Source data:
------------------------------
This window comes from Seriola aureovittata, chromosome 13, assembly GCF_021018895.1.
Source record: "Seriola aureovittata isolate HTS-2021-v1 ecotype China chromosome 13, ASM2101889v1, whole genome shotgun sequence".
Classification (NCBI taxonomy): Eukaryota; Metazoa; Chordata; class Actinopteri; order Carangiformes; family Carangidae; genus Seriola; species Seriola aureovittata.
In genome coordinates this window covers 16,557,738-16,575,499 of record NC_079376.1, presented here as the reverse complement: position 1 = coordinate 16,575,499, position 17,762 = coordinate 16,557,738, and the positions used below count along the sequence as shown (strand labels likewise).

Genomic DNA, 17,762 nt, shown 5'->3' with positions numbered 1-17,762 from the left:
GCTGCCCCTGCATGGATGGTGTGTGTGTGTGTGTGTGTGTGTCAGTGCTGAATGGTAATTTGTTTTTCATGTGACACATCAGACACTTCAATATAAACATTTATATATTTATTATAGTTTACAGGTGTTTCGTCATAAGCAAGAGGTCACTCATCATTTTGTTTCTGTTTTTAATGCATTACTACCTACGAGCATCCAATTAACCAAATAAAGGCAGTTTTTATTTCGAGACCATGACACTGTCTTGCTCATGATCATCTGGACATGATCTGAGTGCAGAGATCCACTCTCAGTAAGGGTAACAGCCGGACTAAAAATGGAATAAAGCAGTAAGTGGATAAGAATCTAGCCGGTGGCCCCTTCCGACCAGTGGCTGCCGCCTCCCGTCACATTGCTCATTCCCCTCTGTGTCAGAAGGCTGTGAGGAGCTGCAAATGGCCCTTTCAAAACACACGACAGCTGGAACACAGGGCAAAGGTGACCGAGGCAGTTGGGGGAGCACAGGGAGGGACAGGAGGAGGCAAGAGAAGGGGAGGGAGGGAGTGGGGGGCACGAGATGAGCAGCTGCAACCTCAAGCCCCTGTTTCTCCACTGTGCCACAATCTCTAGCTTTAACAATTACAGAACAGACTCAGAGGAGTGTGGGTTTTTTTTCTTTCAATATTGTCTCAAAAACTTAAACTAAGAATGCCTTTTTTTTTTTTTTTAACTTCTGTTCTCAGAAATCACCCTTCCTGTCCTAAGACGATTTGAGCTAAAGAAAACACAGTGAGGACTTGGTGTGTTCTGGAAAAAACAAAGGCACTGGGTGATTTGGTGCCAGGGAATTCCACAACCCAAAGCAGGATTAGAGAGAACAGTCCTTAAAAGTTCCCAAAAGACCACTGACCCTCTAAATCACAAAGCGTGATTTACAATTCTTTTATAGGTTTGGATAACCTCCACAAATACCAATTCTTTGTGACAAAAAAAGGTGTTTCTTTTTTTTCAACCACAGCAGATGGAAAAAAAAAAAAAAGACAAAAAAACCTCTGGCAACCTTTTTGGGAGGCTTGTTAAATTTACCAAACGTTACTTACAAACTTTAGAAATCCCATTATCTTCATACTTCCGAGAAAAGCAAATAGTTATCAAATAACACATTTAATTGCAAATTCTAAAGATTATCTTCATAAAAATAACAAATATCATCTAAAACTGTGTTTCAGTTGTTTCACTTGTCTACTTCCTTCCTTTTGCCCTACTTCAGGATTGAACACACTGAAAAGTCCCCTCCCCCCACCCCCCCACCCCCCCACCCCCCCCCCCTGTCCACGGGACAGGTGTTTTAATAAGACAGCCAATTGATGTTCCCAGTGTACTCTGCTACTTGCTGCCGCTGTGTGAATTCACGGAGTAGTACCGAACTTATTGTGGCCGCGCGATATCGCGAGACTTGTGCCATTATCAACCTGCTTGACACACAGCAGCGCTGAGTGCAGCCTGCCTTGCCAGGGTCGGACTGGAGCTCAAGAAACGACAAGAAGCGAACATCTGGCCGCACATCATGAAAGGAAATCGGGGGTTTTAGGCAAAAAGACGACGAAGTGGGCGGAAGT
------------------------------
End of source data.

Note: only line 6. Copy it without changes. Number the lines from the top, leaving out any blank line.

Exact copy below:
GCTGCCCCTGCATGGATGGTGTGTGTGTGTGTGTGTGTGTGTCAGTGCTGAATGGTAATTTGTTTTTCATGTGACACATCAGACACTTCAATATAAACATTTATATATTTATTATAGTTTACAGGTGTTTCGTCATAAGCAAGAGGTCACTCATCATTTTGTTTCTGTTTTTAATGCATTACTACCTACGAGCATCCAATTAACCAAATAAAGGCAGTTTTTATTTCGAGACCATGACACTGTCTTGCTCATGATCATCTGGACATGATCTGAGTGCAGAGATCCACTCTCAGTAAGGGTAACAGCCGGACTAAAAATGGAATAAAGCAGTAAGTGGATAAGAATCTAGCCGGTGGCCCCTTCCGACCAGTGGCTGCCGCCTCCCGTCACATTGCTCATTCCCCTCTGTGTCAGAAGGCTGTGAGGAGCTGCAAATGGCCCTTTCAAAACACACGACAGCTGGAACACAGGGCAAAGGTGACCGAGGCAGTTGGGGGAGCACAGGGAGGGACAGGAGGAGGCAAGAGAAGGGGAGGGAGGGAGTGGGGGGCACGAGATGAGCAGCTGCAACCTCAAGCCCCTGTTTCTCCACTGTGCCACAATCTCTAGCTTTAACAATTACAGAACAGACTCAGAGGAGTGTGGGTTTTTTTTCTTTCAATATTGTCTCAAAAACTTAAACTAAGAATGCCTTTTTTTTTTTTTTTAACTTCTGTTCTCAGAAATCACCCTTCCTGTCCTAAGACGATTTGAGCTAAAGAAAACACAGTGAGGACTTGGTGTGTTCTGGAAAAAACAAAGGCACTGGGTGATTTGGTGCCAGGGAATTCCACAACCCAAAGCAGGATTAGAGAGAACAGTCCTTAAAAGTTCCCAAAAGACCACTGACCCTCTAAATCACAAAGCGTGATTTACAATTCTTTTATAGGTTTGGATAACCTCCACAAATACCAATTCTTTGTGACAAAAAAAGGTGTTTCTTTTTTTTCAACCACAGCAGATGGAAAAAAAAAAAAAAGACAAAAAAACCTCTGGCAACCTTTTTGGGAGGCTTGTTAAATTTACCAAACGTTACTTACAAACTTTAGAAATCCCATTATCTTCATACTTCCGAGAAAAGCAAATAGTTATCAAATAACACATTTAATTGCAAATTCTAAAGATTATCTTCATAAAAATAACAAATATCATCTAAAACTGTGTTTCAGTTGTTTCACTTGTCTACTTCCTTCCTTTTGCCCTACTTCAGGATTGAACACACTGAAAAGTCCCCTCCCCCCACCCCCCCACCCCCCCACCCCCCCCCCCTGTCCACGGGACAGGTGTTTTAATAAGACAGCCAATTGATGTTCCCAGTGTACTCTGCTACTTGCTGCCGCTGTGTGAATTCACGGAGTAGTACCGAACTTATTGTGGCCGCGCGATATCGCGAGACTTGTGCCATTATCAACCTGCTTGACACACAGCAGCGCTGAGTGCAGCCTGCCTTGCCAGGGTCGGACTGGAGCTCAAGAAACGACAAGAAGCGAACATCTGGCCGCACATCATGAAAGGAAATCGGGGGTTTTAGGCAAAAAGACGACGAAGTGGGCGGAAGT